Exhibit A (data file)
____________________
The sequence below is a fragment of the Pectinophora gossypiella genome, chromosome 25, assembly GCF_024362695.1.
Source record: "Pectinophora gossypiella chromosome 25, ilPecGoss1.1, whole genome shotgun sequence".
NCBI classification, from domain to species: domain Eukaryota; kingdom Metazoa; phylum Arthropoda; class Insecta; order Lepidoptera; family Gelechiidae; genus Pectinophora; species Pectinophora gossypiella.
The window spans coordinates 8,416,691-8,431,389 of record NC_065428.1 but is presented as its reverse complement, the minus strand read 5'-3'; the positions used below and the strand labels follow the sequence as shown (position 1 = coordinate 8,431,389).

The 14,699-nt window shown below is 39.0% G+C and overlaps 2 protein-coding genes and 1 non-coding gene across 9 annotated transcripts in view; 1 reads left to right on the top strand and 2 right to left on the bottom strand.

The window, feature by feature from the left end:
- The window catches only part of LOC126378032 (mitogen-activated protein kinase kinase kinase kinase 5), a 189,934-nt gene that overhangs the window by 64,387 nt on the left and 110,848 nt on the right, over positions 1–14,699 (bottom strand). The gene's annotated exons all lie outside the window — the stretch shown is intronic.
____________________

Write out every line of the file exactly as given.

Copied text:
The sequence below is a fragment of the Pectinophora gossypiella genome, chromosome 25, assembly GCF_024362695.1.
Source record: "Pectinophora gossypiella chromosome 25, ilPecGoss1.1, whole genome shotgun sequence".
NCBI classification, from domain to species: domain Eukaryota; kingdom Metazoa; phylum Arthropoda; class Insecta; order Lepidoptera; family Gelechiidae; genus Pectinophora; species Pectinophora gossypiella.
The window spans coordinates 8,416,691-8,431,389 of record NC_065428.1 but is presented as its reverse complement, the minus strand read 5'-3'; the positions used below and the strand labels follow the sequence as shown (position 1 = coordinate 8,431,389).

The 14,699-nt window shown below is 39.0% G+C and overlaps 2 protein-coding genes and 1 non-coding gene across 9 annotated transcripts in view; 1 reads left to right on the top strand and 2 right to left on the bottom strand.

The window, feature by feature from the left end:
- The window catches only part of LOC126378032 (mitogen-activated protein kinase kinase kinase kinase 5), a 189,934-nt gene that overhangs the window by 64,387 nt on the left and 110,848 nt on the right, over positions 1–14,699 (bottom strand). The gene's annotated exons all lie outside the window — the stretch shown is intronic.